And that has been a particular construction that has been repeated over and over again. And obviously, the point of that is to entrench the idea that Muslims are inherently terroristic and violent.
JJ: Some of us may remember folks like Steve Emerson, who, right after the 1995 Oklahoma City bombing, said: “This was done with the attempt to inflict as many casualties as possible. That is a Middle Eastern trait.”
Now, of course, we know who was behind the Oklahoma City bombing. The point is Steve Emerson continued to appear as a terrorism expert on news media for years afterwards. So it’s just exactly what you were saying: You never lose in US news media and corporate news media by linking violence and Islam. Even if you’re wrong, even if you’re incredibly wrong, somehow it’s never points off.
MH: Yeah, and Steve Emerson belongs in the category of what we would refer to as a moral entrepreneur. And these are people that operate in the space between media and government. And their specific role is to present a particular problem, a social issue or political problem, and attach it to one particular group. That is to say, that that problem can be attributed to that group. And so they continue to forge those connections and repeat it over and over again.
And he’s one of many, right? There’s been Daniel Pipes, many others, and I don’t know if you’ve come across this term, but Daniel Pipes came up with this idea of “sudden Jihad syndrome,” which is basically about Muslims randomly erupting into violence. And that is obviously the trope that has been entrenched over and over again, that we’re inherently violent. So it’s not a matter of if they’re going to commit violence, it’s a matter of when, because they’re inherently predisposed to committing acts of violence.
JJ: And the point that you’re making, and that we’re underscoring, is that this isn’t just a cultural bias; this isn’t just Steve Emerson showing up on TV. US policy is shot through with this bias. US policy is reflecting this bias in terms of actions, in terms of policies and behaviors, and the way people are treated. It’s not just a wackadoo prejudice that’s sort of floating around. It’s actually institutionalized.
MH: Absolutely. And I think one of the ways that the US government tries to be evasive about this is, a lot of the laws and policies and bills that are passed, the language in them is neutral. It doesn’t specify you must target Muslims, or Muslims are the target of the specific policy. But when it comes to implementation, that’s when you can begin to understand exactly who the policy was intended to target.
And when you continue targeting a particular group, you’re also entrenching, again, a particular construction, and you’re positioning them as the problem.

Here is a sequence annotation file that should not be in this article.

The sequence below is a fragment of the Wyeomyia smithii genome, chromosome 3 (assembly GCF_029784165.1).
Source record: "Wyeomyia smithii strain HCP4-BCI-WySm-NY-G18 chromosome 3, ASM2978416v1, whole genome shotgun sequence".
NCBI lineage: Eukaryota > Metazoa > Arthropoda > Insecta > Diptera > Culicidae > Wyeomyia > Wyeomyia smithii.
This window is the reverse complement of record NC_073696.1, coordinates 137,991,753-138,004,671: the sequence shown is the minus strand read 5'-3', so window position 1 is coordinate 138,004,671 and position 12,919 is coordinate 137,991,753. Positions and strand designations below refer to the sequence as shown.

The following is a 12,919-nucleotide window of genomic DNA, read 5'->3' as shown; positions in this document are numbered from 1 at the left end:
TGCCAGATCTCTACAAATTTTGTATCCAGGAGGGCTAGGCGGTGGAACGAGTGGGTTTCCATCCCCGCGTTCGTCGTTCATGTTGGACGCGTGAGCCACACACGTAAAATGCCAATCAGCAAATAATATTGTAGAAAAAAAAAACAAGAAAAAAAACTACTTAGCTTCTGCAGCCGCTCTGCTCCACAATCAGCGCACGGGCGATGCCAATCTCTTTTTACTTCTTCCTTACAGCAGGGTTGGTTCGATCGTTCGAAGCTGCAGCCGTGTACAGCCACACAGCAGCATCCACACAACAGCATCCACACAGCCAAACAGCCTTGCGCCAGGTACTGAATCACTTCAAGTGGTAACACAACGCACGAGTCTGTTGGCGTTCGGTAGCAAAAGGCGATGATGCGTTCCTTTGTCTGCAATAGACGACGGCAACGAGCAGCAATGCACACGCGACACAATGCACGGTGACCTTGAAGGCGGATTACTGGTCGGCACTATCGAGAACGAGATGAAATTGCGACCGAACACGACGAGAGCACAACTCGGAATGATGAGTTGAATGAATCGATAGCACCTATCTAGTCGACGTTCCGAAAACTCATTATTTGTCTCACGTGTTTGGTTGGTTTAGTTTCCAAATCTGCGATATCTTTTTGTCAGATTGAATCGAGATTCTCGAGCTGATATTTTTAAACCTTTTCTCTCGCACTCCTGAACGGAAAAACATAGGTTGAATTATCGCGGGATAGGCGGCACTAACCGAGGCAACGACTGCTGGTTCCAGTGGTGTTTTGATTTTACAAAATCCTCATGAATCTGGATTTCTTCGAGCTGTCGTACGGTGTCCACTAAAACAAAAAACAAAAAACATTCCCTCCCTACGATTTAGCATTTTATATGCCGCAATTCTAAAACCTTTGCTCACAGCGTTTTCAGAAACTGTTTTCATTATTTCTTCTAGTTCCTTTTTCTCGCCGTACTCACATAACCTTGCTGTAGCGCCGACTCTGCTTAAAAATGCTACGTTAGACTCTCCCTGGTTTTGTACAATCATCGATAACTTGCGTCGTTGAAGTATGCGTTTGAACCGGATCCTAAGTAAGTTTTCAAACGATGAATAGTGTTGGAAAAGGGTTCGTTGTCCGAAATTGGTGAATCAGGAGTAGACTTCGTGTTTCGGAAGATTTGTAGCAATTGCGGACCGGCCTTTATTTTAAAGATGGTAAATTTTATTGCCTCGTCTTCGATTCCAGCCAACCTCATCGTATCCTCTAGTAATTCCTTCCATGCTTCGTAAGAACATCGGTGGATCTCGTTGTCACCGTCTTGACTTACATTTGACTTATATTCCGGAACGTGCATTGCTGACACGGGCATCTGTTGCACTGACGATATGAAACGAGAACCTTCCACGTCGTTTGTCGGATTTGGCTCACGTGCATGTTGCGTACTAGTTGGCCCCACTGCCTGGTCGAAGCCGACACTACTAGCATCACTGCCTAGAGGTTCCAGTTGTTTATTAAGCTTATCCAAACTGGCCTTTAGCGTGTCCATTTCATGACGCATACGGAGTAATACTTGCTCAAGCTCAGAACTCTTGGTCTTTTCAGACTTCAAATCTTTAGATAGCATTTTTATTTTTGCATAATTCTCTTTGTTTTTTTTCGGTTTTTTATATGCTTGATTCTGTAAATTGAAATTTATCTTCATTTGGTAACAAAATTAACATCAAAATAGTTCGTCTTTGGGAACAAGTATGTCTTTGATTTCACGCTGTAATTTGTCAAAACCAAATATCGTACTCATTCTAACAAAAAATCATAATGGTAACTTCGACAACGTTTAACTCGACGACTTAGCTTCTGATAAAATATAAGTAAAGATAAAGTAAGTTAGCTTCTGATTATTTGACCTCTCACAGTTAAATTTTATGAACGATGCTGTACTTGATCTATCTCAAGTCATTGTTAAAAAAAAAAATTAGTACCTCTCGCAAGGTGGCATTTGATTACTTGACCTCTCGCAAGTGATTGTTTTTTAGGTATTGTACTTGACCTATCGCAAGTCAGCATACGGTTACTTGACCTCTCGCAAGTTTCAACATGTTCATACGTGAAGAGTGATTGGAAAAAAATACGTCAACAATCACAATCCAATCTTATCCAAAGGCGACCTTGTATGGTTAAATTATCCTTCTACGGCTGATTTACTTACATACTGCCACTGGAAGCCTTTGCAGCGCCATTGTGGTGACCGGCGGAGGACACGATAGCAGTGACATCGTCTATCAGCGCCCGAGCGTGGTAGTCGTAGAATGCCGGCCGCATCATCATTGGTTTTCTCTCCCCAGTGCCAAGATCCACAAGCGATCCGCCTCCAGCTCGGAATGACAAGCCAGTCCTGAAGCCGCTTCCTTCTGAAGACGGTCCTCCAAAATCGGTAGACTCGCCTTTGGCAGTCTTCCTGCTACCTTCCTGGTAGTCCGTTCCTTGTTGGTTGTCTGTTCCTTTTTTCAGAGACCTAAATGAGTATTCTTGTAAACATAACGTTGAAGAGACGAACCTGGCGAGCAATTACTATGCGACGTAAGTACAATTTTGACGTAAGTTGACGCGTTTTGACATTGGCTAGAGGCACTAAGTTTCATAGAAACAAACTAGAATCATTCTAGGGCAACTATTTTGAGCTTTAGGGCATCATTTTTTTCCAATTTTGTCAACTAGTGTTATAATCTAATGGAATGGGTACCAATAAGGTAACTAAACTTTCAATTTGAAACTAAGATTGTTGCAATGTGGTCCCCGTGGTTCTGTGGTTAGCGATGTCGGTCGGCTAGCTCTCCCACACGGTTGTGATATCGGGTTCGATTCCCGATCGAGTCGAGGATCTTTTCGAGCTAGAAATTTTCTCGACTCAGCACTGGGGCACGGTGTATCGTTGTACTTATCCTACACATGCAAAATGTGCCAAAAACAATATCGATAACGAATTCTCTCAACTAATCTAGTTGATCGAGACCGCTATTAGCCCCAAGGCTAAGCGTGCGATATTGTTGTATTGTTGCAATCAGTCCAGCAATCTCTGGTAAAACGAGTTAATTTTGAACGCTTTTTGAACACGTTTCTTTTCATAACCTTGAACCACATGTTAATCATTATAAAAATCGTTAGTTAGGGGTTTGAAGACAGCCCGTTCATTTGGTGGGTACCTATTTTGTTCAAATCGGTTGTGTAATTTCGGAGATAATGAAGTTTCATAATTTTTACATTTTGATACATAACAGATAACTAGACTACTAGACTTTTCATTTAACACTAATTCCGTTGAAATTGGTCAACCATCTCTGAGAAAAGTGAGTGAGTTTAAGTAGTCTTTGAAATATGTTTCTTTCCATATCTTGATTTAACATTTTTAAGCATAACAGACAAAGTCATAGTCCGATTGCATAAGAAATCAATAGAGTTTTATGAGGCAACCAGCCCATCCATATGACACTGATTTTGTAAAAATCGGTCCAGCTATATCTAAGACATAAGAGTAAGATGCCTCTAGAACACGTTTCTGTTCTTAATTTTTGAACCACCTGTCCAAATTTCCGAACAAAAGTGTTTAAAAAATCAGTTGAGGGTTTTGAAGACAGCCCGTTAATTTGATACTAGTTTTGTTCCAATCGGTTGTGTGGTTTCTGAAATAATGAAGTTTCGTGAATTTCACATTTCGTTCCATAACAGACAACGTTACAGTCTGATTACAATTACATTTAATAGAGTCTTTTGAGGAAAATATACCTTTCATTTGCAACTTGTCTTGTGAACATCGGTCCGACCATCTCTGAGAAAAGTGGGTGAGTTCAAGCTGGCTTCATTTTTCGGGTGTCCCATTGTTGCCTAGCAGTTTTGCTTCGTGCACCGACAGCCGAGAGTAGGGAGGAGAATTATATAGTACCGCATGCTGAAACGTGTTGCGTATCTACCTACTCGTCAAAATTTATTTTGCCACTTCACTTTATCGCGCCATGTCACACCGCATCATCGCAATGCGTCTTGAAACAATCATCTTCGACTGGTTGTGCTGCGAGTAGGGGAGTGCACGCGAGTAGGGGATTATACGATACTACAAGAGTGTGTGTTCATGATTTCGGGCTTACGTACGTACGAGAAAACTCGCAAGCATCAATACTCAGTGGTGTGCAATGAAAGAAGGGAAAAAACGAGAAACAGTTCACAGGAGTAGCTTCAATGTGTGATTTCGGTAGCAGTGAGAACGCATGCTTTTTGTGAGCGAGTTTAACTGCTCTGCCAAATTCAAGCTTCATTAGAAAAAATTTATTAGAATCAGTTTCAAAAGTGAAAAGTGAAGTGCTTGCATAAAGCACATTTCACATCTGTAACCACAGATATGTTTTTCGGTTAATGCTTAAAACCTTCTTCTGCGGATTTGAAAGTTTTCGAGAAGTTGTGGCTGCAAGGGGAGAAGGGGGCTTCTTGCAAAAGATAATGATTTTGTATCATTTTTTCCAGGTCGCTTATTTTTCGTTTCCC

And I think that in the “War on Terror,” what has been extremely frustrating, even in left and liberal spaces, is this idea that the targeting of Muslims was either unintentional or coincidental, as opposed to being extremely intentional, well-thought-out.
And you have to know that in order to inflict the amount of violence that the United States has inflicted on Muslim communities domestically and across the globe, there has to be such a deep level of dehumanization in place. And for that to happen, there has to be a robust narrative infrastructure. And that’s exactly what was developed in the aftermath of 9/11, as well as built on by successive administrations after Bush.
JJ: And let me just pick you up on that point, because if we think of this as a George W. Bush policy, we’re missing it, because it’s Obama and it’s Trump, and it’s Biden, too. You want to talk about that?
MH: Yeah, the “War on Terror” is bipartisan, and I think that tends to get ignored. I know under Obama, he sort of backed away from the use of the phrase “War on Terror,” but he didn’t change anything about what was happening, the violence that was being unleashed under the guise of the “War on Terror.” So it was basically just a semantic change.
And I just want to offer this, is that I use the term “War on Terror” specifically. Obviously, you can think about it in multiple ways, as to whether or not that’s helpful. But to me, when you take away that term “War on Terror,” especially two decades later, then it becomes harder to map out what this war has entailed, and the violence that has been waged under its scope. And if you do that, then what you see is disparate policies that are disconnected, when in reality they’re part of a robust infrastructure.
Now, when we think about Biden, Biden is also continuing the “War on Terror.” There is no president thus far who’s been willing to challenge the status quo on the “War on Terror,” and national security in particular.